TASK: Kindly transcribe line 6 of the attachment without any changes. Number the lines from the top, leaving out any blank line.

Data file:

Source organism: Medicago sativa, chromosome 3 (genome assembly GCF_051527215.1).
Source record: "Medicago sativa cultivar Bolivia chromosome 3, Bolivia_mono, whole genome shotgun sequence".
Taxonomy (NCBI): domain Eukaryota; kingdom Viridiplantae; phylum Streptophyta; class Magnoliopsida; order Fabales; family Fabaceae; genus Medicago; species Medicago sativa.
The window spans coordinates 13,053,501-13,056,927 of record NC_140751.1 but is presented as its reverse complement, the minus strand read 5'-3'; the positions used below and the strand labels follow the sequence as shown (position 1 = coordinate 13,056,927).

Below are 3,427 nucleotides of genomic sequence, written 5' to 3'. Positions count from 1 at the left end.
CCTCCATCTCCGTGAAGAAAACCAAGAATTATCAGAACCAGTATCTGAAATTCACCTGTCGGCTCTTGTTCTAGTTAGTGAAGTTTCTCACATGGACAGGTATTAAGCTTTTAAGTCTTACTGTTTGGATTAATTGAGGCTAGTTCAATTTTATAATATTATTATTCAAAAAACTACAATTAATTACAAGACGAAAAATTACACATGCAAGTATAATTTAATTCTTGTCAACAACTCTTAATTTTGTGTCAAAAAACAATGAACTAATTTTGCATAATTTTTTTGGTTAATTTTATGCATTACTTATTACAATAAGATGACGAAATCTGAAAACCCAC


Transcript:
CCTCCATCTCCGTGAAGAAAACCAAGAATTATCAGAACCAGTATCTGAAATTCACCTGTCGGCTCTTGTTCTAGTTAGTGAAGTTTCTCACATGGACAGGTATTAAGCTTTTAAGTCTTACTGTTTGGATTAATTGAGGCTAGTTCAATTTTATAATATTATTATTCAAAAAACTACAATTAATTACAAGACGAAAAATTACACATGCAAGTATAATTTAATTCTTGTCAACAACTCTTAATTTTGTGTCAAAAAACAATGAACTAATTTTGCATAATTTTTTTGGTTAATTTTATGCATTACTTATTACAATAAGATGACGAAATCTGAAAACCCAC